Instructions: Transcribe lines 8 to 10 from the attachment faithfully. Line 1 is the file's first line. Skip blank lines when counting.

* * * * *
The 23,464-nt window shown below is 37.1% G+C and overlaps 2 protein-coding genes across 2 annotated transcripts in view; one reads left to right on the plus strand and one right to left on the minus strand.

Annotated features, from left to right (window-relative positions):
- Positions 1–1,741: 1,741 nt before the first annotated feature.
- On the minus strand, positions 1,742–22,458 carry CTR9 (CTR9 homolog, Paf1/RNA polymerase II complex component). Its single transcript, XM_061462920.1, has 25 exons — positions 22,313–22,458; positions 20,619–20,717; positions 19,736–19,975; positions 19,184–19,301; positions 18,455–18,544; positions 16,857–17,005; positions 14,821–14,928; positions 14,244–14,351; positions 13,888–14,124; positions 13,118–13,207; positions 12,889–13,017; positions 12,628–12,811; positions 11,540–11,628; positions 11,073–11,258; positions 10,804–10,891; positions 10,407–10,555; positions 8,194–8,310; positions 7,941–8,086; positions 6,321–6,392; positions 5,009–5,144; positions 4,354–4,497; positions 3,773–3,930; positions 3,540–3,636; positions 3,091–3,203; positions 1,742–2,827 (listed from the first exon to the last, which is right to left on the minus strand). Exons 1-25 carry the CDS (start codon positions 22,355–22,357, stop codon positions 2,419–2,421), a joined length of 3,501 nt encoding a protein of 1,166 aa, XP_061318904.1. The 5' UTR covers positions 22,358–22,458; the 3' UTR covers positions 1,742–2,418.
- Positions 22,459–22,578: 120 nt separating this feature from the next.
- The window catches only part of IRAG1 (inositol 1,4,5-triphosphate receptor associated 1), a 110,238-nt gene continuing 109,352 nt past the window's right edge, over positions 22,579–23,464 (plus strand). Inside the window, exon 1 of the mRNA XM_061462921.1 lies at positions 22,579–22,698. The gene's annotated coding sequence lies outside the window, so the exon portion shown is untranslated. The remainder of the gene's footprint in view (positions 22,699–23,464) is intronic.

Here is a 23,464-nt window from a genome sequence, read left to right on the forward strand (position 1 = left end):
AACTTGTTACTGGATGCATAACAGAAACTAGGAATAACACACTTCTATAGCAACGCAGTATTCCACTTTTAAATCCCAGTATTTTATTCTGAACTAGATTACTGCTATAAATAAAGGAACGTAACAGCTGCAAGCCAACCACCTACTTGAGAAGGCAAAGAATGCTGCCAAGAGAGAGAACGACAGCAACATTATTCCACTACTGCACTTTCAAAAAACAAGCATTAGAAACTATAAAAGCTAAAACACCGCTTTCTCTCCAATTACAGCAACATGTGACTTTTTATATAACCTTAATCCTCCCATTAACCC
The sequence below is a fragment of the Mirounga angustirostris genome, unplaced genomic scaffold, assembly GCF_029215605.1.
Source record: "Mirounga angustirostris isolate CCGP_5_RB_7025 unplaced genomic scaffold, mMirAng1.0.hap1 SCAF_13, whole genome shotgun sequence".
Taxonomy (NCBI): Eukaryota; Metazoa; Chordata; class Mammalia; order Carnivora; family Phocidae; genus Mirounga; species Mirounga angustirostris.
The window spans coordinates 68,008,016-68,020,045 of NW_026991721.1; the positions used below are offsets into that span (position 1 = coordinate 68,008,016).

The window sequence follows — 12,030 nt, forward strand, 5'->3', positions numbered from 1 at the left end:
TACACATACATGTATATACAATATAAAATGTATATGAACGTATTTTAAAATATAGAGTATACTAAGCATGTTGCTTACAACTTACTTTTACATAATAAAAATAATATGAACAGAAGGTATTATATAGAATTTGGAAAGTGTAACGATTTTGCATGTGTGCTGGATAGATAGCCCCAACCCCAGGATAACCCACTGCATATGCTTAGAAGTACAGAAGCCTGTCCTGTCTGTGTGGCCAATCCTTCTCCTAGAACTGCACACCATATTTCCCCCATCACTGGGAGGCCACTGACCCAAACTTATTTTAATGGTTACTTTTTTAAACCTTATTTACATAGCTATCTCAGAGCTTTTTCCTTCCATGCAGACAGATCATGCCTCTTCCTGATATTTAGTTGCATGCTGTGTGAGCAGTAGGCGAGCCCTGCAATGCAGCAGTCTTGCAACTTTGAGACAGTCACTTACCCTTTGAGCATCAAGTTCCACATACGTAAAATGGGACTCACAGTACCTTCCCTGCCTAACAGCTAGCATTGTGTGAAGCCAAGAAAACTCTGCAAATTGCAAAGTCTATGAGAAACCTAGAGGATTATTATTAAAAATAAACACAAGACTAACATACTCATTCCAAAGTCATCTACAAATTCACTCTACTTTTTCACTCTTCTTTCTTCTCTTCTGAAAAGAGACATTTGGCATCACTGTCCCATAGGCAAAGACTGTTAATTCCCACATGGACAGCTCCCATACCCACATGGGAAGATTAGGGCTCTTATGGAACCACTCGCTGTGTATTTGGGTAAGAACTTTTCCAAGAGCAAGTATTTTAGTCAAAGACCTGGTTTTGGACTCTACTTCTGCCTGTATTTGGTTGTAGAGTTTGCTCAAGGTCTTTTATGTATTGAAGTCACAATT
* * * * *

AACTTGTTACTGGATGCATAACAGAAACTAGGAATAACACACTTCTATAGCAACGCAGTATTCCACTTTTAAATCCCAGTATTTTATTCTGAACTAGATTACTGCTATAAATAAAGGAACGTAACAGCTGCAAGCCAACCACCTACTTGAGAAGGCAAAGAATGCTGCCAAGAGAGAGAACGACAGCAACATTATTCCACTACTGCACTTTCAAAAAACAAGCATTAGAAACTATAAAAGCTAAAACACCGCTTTCTCTCCAATTACAGCAACATGTGACTTTTTATATAACCTTAATCCTCCCATTAACCC
The sequence below is a fragment of the Mirounga angustirostris genome, unplaced genomic scaffold, assembly GCF_029215605.1.
Source record: "Mirounga angustirostris isolate CCGP_5_RB_7025 unplaced genomic scaffold, mMirAng1.0.hap1 SCAF_13, whole genome shotgun sequence".